"I mean, I have no idea at this point," James said after the Cavs were swept from the Finals by the Warriors in a 108-85 loss.
James said Friday that his family will weigh heavily on his decision. His oldest son, LeBron Jr., will be in the eighth grade in the fall. Like James, his wife Savannah is from Akron and her family lives in the area.
But James also made clear on Friday night he still wants to win championships. That means he has to find a way to beat the Warriors, and his Cavs are 1-8 in the last two Finals against them.
"I still want to be in championship mode," he said. "I think I've shown this year why I will still continue to be in championship mode."
James has a $35.6 million player's option on his contract for next season. He could exercise it before June 30 and buy himself another season in Cleveland — and another year for his children in Akron-area schools before Junior reaches high school — but he's never picked up the option on any previous contract.
He will draw immense interest from numerous teams, some with cap space and others with a willingness to clear it, including the Lakers, Rockets, 76ers and Spurs. James will also likely hold conversations with players like Paul George — stars he could team up with in an unnamed city to make a run at the Warriors.
If he wanted it, James could get a five-year contract from the Cavs for $209 million. It's more money than any other team could pay him, though he could work a deal in Cleveland to pick up his option and then be traded — and get his money through a contract extension on his new team.
The Cavs have some options to try and improve their roster, in the form of the No. 8 pick in the draft (which they could use in a trade), as well as the contract of All-Star Kevin Love (up to two years and $50 million left). They have a $5.8 million trade exception and taxpayer's exception for roughly $5 million, and Kendrick Perkins' expiring contract for $2.5 million.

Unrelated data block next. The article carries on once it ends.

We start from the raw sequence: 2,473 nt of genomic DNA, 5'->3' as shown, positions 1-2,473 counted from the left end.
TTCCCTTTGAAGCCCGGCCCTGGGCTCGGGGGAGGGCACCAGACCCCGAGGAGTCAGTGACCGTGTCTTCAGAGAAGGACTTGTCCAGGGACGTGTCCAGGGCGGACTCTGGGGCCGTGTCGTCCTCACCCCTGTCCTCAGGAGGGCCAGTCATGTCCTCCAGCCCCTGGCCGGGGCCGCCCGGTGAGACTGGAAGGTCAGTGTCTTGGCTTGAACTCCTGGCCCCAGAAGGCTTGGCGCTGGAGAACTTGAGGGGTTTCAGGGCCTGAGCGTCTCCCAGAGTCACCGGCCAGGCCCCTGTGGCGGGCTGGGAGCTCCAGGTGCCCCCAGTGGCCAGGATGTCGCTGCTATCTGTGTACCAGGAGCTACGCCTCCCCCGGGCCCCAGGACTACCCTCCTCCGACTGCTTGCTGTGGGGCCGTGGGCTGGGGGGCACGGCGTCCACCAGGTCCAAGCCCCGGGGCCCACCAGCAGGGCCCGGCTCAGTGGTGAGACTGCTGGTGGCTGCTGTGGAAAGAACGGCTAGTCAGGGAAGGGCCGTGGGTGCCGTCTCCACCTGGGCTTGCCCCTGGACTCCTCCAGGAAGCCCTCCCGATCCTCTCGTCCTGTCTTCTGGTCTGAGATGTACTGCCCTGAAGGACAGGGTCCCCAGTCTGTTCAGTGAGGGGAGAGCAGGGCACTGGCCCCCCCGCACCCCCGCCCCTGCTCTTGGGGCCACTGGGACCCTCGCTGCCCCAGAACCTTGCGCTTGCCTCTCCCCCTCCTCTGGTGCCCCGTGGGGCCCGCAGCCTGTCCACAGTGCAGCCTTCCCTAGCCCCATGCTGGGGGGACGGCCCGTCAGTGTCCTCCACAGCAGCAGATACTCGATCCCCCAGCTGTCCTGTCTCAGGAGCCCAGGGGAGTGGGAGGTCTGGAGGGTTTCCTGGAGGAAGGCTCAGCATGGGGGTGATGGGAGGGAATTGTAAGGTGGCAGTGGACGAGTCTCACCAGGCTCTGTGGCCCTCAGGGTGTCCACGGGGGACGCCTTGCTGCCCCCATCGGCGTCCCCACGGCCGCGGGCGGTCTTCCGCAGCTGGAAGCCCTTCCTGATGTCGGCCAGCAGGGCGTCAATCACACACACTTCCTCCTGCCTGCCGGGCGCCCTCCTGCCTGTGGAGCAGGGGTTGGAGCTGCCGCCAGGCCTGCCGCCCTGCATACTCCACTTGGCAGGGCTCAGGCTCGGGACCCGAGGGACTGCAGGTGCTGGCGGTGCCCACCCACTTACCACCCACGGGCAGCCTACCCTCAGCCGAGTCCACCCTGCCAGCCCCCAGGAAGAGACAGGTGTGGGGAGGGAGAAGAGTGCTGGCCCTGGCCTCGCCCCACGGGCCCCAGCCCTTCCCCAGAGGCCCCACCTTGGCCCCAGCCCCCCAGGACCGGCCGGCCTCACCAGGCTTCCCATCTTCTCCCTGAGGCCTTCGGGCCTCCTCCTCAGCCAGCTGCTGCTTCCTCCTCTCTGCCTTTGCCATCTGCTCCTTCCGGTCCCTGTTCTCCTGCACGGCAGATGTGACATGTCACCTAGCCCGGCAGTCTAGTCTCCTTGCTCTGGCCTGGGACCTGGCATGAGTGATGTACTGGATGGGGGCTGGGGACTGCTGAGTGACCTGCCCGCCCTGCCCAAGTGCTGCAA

But if James comes back, the Cavs would be $40 million over the cap with spots on the roster to fill.
"I hope he stays," Cavs coach Tyronn Lue said. "I mean, we all know that. But after a game like that, I'm not in any position to talk about that. I just appreciate what he's done for us this season. That's all I can really speak about."
If this was James' last game in Cleveland, it didn't come close to living up to the remarkable season he enjoyed. The Cavs were blown out of Game 4 and he finished with 23 points, eight assists and seven rebounds on 7-of-13 shooting. He played the game with a significant hand bruise suffered after punching a whiteboard following a brutal Game 1 loss to the Warriors.
James played in every Cavs game this year — 104 in all, counting 22 postseason contests and, for the first time in his career, 82 regular-season games. This was one of his finest seasons statistically in both the regular and postseasons, including a 34.0 ppg average in the playoffs.
He won two games with shots at the buzzer, played all 48 minutes to beat Boston in a Game 7, and scored 40 or more points eight times in the playoffs — the most in NBA history. James also posted four triple-doubles.
"To be the best player in the world and to give everything you've got in your 15th season, play all 82 games, probably one of the greatest playoff runs that we'll ever see from an individual, to carry this team the way he did all season and leading by example, it's just a testament to his character and who he is as a person and as a player," Lue said.